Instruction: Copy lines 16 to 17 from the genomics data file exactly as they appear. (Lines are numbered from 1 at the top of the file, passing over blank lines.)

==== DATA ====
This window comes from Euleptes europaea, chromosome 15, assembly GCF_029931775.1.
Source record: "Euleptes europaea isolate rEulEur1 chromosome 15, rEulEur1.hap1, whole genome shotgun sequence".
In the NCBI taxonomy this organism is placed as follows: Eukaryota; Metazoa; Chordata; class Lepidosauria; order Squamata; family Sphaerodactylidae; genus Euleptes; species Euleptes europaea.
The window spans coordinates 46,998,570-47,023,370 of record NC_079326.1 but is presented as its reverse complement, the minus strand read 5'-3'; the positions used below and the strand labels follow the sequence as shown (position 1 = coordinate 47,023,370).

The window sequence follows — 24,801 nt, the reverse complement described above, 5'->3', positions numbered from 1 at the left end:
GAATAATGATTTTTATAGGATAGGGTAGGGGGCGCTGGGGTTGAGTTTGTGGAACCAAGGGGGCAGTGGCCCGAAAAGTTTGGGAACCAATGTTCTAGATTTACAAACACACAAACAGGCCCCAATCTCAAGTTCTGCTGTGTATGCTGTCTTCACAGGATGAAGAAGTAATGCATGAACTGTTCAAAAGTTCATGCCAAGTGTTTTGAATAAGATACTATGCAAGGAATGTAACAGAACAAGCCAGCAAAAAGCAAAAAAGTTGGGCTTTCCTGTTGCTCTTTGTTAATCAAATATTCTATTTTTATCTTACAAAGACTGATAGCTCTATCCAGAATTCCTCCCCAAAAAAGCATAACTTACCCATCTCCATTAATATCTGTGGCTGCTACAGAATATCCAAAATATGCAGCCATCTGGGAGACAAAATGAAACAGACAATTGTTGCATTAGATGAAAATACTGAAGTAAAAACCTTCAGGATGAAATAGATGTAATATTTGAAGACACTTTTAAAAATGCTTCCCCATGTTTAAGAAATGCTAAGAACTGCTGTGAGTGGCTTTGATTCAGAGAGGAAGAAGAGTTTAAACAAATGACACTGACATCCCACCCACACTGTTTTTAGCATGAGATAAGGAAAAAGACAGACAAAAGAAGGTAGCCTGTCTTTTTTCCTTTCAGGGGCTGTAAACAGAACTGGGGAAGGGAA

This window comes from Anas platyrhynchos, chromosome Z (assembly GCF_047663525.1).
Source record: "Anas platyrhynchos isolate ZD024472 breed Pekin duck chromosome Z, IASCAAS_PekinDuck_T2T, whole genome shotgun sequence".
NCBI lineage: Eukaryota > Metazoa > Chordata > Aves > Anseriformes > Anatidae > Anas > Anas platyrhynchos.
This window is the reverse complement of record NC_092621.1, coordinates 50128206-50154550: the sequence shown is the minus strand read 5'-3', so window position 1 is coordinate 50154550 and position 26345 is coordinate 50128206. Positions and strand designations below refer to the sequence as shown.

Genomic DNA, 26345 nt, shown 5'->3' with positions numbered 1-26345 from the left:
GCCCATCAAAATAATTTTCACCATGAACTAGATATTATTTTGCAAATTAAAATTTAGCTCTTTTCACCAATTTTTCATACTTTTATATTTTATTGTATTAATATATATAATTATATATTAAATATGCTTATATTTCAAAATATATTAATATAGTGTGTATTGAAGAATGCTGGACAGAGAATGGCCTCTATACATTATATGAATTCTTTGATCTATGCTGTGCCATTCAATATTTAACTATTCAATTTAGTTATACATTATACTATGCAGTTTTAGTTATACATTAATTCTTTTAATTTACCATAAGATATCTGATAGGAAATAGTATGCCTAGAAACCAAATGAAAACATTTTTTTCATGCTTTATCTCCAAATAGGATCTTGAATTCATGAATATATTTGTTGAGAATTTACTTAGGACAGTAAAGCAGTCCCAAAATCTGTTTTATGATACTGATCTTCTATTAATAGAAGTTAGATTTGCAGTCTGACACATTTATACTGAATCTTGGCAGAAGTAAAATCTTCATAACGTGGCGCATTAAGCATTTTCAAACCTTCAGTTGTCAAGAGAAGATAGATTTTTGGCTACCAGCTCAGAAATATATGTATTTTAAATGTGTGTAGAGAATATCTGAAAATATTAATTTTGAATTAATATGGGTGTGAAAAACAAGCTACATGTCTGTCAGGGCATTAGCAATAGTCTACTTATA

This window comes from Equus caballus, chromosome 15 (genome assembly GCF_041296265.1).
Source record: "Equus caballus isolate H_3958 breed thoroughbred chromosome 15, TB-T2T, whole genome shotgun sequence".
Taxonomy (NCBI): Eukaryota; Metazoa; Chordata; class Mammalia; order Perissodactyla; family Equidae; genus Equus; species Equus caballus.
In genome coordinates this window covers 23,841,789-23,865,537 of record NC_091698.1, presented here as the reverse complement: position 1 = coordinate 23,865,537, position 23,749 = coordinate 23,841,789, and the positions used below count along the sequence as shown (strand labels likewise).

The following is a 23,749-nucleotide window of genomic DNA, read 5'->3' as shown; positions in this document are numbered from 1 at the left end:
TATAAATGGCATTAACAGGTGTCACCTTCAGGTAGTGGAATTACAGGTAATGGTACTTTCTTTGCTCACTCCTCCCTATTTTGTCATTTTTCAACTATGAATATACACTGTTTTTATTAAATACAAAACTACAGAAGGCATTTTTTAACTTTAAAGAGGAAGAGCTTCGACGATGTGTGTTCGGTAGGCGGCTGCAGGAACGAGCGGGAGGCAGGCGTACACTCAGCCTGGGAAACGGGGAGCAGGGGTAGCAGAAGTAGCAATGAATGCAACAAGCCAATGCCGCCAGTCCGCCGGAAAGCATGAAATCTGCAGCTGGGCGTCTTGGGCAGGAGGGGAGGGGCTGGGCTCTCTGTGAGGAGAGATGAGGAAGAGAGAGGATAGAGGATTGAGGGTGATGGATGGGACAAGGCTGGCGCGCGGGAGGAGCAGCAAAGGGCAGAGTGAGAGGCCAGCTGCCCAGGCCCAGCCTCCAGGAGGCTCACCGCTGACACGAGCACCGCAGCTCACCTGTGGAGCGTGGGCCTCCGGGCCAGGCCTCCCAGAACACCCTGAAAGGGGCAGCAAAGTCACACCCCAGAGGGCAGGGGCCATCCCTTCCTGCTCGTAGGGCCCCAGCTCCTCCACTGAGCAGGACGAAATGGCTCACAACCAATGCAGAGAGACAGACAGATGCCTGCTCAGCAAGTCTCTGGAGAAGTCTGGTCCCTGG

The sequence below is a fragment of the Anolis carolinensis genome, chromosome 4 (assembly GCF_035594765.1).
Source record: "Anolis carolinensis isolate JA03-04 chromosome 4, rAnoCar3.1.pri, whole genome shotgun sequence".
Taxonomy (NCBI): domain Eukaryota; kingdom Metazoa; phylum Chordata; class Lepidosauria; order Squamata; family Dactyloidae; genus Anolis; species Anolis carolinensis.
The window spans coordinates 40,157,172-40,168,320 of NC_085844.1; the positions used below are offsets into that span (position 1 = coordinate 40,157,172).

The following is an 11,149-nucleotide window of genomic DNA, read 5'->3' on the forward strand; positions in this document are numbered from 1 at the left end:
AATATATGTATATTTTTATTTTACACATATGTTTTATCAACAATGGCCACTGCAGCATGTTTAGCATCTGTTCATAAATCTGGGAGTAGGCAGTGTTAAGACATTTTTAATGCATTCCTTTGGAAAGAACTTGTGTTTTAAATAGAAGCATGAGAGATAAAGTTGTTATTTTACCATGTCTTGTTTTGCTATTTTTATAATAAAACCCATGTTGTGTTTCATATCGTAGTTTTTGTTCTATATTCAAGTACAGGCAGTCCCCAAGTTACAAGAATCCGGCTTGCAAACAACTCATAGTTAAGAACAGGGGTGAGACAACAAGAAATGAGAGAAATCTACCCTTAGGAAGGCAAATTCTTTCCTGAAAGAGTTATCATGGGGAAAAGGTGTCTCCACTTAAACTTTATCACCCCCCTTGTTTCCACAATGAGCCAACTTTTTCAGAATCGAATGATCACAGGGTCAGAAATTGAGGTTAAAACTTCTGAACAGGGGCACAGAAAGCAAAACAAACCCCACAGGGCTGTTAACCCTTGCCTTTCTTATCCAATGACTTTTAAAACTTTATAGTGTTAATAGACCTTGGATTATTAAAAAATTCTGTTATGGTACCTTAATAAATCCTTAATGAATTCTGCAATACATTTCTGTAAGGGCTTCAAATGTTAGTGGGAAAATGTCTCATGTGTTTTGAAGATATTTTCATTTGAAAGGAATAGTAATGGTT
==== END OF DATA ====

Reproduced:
In genome coordinates this window covers 23,841,789-23,865,537 of record NC_091698.1, presented here as the reverse complement: position 1 = coordinate 23,865,537, position 23,749 = coordinate 23,841,789, and the positions used below count along the sequence as shown (strand labels likewise).

The following is a 23,749-nucleotide window of genomic DNA, read 5'->3' as shown; positions in this document are numbered from 1 at the left end: